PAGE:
Friday, June 4, 2010

YOU BECOME WHAT YOU HATE!

The behavioral similarities between Israel under the Likudniks and Malaysia under the Umnoputras are more than startling. In both cases, the problem seems to lie with an entrenched attitude of arrogance, conceit and compulsive denial concealing a pathological insecurity and deeply ingrained sense of victimhood. Here's what Swiss-born psychologist and philosopher Carlo Strenger has to say about the current Israeli government...

"Israel will have to decide: it cannot rebrand itself as a liberal, creative and progressive country without being one. Our business sector, our artists and academics are mostly progressive, liberal and creative. But their impact on how Israel is perceived will remain negligible as long as Israel’s politicians and emissaries keep harping on victimhood and survival and as long as its policies are repressive." ~ Carlo Strenger (Department of Psychology, Tel Aviv University)

The most important positive result of the ‘Branding Israel’ project has been that during the last decades, a powerful new sub-brand of Israel has evolved: it is called Tel Aviv, it is associated with Israel’s culture, technology and joie de vivre: it is perceived as liberal in outlook, full of vitality, creativity and oriented toward the future. Hence, the study concludes, Israel must rebrand itself as creative, vital and progressive; an image that has positive resonance with the young global elites.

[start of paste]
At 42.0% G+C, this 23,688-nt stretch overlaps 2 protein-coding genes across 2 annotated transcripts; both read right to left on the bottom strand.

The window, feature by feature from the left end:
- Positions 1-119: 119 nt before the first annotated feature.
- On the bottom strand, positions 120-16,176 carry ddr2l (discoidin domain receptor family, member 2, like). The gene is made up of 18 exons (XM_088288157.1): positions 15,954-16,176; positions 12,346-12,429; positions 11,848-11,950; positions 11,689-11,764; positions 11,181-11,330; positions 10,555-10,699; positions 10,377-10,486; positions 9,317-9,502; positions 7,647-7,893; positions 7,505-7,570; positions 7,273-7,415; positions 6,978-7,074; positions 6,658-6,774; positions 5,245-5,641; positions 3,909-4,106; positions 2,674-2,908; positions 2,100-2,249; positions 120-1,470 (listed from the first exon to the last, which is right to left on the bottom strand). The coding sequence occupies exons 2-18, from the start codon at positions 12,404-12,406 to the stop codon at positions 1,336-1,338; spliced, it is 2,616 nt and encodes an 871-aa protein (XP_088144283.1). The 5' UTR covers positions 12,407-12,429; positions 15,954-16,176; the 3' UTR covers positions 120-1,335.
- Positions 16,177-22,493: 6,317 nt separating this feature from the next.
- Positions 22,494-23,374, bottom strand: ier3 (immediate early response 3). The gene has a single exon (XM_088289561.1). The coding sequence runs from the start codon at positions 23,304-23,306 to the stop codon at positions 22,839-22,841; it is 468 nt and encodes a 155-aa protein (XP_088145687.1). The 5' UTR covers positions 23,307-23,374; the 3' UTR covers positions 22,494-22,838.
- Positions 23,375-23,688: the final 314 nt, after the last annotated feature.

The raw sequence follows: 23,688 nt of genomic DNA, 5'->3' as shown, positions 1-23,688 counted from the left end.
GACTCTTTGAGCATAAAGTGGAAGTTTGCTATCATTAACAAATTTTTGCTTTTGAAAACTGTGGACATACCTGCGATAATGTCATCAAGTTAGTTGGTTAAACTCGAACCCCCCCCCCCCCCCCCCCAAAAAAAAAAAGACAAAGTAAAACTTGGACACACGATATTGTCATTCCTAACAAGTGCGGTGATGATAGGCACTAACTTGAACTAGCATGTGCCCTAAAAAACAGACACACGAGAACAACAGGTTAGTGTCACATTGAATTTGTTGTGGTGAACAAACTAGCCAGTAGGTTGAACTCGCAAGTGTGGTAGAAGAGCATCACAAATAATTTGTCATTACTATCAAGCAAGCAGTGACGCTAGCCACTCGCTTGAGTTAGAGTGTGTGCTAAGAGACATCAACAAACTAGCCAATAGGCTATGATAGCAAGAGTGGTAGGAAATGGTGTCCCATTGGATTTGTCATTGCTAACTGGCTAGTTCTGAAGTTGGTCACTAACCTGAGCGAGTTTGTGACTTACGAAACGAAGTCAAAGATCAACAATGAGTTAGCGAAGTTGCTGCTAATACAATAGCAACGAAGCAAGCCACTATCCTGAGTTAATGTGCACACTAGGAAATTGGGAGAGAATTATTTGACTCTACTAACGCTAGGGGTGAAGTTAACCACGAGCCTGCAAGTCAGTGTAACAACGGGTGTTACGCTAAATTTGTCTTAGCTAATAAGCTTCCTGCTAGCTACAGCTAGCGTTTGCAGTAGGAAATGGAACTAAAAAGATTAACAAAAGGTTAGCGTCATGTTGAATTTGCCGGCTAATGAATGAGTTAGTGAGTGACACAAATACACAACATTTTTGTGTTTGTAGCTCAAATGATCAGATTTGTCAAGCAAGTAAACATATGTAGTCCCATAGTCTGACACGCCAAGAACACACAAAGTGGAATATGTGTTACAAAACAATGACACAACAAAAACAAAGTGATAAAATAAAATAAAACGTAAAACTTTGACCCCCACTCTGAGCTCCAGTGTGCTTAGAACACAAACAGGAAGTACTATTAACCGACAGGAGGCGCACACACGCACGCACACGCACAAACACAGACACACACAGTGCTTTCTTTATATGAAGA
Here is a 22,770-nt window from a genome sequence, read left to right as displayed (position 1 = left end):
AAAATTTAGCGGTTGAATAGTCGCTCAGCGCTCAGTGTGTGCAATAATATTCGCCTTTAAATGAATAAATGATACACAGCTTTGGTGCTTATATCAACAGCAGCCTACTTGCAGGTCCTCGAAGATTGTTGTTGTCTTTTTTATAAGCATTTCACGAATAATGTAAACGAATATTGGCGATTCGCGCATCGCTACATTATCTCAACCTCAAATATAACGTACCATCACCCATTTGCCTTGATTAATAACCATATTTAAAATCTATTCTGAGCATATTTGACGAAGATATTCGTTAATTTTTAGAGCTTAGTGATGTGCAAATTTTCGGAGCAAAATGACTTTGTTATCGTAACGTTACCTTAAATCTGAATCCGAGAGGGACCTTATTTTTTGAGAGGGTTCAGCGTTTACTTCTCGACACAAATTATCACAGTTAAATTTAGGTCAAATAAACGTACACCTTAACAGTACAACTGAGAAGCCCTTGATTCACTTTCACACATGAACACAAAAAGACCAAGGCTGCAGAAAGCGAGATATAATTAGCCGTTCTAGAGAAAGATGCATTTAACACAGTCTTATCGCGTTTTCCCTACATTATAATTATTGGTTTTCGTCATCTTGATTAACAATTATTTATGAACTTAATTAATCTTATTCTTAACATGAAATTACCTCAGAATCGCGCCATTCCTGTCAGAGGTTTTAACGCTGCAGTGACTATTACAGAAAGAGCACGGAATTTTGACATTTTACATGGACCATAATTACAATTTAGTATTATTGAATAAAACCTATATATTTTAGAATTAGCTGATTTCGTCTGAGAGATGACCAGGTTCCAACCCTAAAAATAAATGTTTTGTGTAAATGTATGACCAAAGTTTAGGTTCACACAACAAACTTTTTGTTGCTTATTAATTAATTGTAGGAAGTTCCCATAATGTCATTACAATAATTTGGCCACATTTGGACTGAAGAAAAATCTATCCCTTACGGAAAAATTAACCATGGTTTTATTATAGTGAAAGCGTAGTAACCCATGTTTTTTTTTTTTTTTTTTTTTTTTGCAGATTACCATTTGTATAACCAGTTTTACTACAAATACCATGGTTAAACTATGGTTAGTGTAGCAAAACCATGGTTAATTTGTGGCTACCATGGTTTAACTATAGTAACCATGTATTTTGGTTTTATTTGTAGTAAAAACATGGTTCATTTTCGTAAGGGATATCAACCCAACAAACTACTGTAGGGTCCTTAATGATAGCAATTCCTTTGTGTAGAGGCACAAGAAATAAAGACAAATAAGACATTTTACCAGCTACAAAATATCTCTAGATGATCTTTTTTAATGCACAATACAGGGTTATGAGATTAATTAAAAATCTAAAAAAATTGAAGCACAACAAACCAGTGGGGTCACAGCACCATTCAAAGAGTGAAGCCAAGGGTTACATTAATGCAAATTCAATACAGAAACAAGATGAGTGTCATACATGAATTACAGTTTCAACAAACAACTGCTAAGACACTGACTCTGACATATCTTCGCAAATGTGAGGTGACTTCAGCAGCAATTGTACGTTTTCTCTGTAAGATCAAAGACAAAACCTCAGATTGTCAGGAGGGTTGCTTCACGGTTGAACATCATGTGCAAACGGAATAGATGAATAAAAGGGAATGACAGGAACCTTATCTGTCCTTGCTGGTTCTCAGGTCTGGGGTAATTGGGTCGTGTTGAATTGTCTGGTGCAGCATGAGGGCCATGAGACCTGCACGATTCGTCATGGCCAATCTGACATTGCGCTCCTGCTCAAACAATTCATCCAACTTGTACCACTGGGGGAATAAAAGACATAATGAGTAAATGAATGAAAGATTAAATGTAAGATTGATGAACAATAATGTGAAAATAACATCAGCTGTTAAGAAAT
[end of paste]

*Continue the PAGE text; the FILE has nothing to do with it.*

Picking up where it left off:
However, there is one major obstacle in the path to rebranding Israel. Our politicians don't seem to understand how the mechanism of rebranding works. They confuse the old concept of ‘hasbara’, which literally means ‘explanation’ with branding. Explaining and arguing has no impact whatsoever on how people experience a person or a brand. Our relationship to brands is like our relationship to human beings: it is primarily emotional.

If somebody explains to you that she is a nice person, but does so sternly and harshly, it is the tone of voice rather than the content of the message that determines the listener's emotional reaction. Moreover: if you explain that you are nice, and are then seen behaving violently, it is the behavior rather than the words that will determine the emotional reaction. We all know this: if an airline explains to you that it is friendly, but you are treated dismally by its employees, you will tell your friends that the airline is horrible, not that it is friendly. Ultimately perception of a brand hinges on actual behavior and organizational culture, not propaganda.

[Source: Haaretz.com; kindly brought to my notice by Walter Smith]

Ehud Barak's "OneIsrael" is undoubtedly the big brother of Najib Razak's "1Malaysia"!

Also worth reading: Activists on the Ship 'Rachel Corrie' Challenge Israel's Unjust Gaza Blockade and Zionist Myths by Ira Chernus
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